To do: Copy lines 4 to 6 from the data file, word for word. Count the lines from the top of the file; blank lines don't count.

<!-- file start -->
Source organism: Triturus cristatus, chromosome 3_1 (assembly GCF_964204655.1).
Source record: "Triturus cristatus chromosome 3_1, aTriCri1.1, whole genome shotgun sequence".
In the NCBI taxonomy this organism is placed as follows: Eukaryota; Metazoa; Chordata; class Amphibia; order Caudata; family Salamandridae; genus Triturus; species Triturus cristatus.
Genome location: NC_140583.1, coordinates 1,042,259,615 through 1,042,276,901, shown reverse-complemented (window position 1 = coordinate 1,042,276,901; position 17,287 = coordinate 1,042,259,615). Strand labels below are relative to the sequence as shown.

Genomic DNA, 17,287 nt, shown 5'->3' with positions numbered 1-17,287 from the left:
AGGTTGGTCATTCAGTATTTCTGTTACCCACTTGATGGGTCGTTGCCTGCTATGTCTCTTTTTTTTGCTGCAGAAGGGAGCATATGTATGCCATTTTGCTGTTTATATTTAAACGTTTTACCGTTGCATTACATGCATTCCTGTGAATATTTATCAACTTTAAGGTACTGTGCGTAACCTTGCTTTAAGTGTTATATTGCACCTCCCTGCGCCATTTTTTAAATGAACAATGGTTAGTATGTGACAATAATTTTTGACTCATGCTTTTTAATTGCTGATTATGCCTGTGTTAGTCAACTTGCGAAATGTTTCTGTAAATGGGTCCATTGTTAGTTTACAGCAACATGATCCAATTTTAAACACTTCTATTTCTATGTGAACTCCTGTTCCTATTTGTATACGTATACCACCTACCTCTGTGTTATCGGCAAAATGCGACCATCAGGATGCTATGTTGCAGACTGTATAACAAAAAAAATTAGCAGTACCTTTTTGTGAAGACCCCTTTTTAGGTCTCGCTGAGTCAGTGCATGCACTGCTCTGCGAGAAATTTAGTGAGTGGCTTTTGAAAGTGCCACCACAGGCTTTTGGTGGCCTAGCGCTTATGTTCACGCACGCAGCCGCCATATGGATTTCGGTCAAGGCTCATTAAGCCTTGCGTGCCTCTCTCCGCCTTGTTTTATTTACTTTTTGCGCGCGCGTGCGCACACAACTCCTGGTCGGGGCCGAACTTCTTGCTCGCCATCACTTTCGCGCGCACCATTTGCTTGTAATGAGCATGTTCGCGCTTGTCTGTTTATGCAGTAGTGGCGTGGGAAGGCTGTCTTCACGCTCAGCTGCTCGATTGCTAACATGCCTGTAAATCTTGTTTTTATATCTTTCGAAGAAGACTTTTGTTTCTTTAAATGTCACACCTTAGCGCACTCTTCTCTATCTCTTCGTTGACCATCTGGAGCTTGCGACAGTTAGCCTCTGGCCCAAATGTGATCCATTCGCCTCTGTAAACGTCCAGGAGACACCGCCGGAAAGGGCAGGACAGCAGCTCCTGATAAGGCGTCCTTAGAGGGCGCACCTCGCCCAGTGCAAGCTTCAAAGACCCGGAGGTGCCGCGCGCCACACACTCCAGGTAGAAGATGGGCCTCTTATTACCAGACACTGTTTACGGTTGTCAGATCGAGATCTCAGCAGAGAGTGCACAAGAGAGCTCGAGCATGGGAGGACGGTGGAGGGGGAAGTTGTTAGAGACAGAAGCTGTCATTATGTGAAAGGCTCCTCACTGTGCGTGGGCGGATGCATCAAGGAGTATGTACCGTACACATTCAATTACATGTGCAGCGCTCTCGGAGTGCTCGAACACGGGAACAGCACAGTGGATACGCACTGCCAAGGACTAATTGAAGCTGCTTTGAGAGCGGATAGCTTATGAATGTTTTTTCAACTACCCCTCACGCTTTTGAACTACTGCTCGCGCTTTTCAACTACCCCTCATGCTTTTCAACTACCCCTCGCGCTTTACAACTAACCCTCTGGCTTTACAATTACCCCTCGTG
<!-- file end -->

Genome location: NC_140583.1, coordinates 1,042,259,615 through 1,042,276,901, shown reverse-complemented (window position 1 = coordinate 1,042,276,901; position 17,287 = coordinate 1,042,259,615). Strand labels below are relative to the sequence as shown.

Genomic DNA, 17,287 nt, shown 5'->3' with positions numbered 1-17,287 from the left:
AGGTTGGTCATTCAGTATTTCTGTTACCCACTTGATGGGTCGTTGCCTGCTATGTCTCTTTTTTTTGCTGCAGAAGGGAGCATATGTATGCCATTTTGCTGTTTATATTTAAACGTTTTACCGTTGCATTACATGCATTCCTGTGAATATTTATCAACTTTAAGGTACTGTGCGTAACCTTGCTTTAAGTGTTATATTGCACCTCCCTGCGCCATTTTTTAAATGAACAATGGTTAGTATGTGACAATAATTTTTGACTCATGCTTTTTAATTGCTGATTATGCCTGTGTTAGTCAACTTGCGAAATGTTTCTGTAAATGGGTCCATTGTTAGTTTACAGCAACATGATCCAATTTTAAACACTTCTATTTCTATGTGAACTCCTGTTCCTATTTGTATACGTATACCACCTACCTCTGTGTTATCGGCAAAATGCGACCATCAGGATGCTATGTTGCAGACTGTATAACAAAAAAAATTAGCAGTACCTTTTTGTGAAGACCCCTTTTTAGGTCTCGCTGAGTCAGTGCATGCACTGCTCTGCGAGAAATTTAGTGAGTGGCTTTTGAAAGTGCCACCACAGGCTTTTGGTGGCCTAGCGCTTATGTTCACGCACGCAGCCGCCATATGGATTTCGGTCAAGGCTCATTAAGCCTTGCGTGCCTCTCTCCGCCTTGTTTTATTTACTTTTTGCGCGCGCGTGCGCACACAACTCCTGGTCGGGGCCGAACTTCTTGCTCGCCATCACTTTCGCGCGCACCATTTGCTTGTAATGAGCATGTTCGCGCTTGTCTGTTTATGCAGTAGTGGCGTGGGAAGGCTGTCTTCACGCTCAGCTGCTCGATTGCTAACATGCCTGTAAATCTTGTTTTTATATCTTTCGAAGAAGACTTTTGTTTCTTTAAATGTCACACCTTAGCGCACTCTTCTCTATCTCTTCGTTGACCATCTGGAGCTTGCGACAGTTAGCCTCTGGCCCAAATGTGATCCATTCGCCTCTGTAAACGTCCAGGAGACACCGCCGGAAAGGGCAGGACAGCAGCTCCTGATAAGGCGTCCTTAGAGGGCGCACCTCGCCCAGTGCAAGCTTCAAAGACCCGGAGGTGCCGCGCGCCACACACTCCAGGTAGAAGATGGGCCTCTTATTACCAGACACTGTTTACGGTTGTCAGATCGAGATCTCAGCAGAGAGTGCACAAGAGAGCTCGAGCATGGGAGGACGGTGGAGGGGGAAGTTGTTAGAGACAGAAGCTGTCATTATGTGAAAGGCTCCTCACTGTGCGTGGGCGGATGCATCAAGGAGTATGTACCGTACACATTCAATTACATGTGCAGCGCTCTCGGAGTGCTCGAACACGGGAACAGCACAGTGGATACGCACTGCCAAGGACTAATTGAAGCTGCTTTGAGAGCGGATAGCTTATGAATGTTTTTTCAACTACCCCTCACGCTTTTGAACTACTGCTCGCGCTTTTCAACTACCCCTCATGCTTTTCAACTACCCCTCGCGCTTTACAACTAACCCTCTGGCTTTACAATTACCCCTCGTG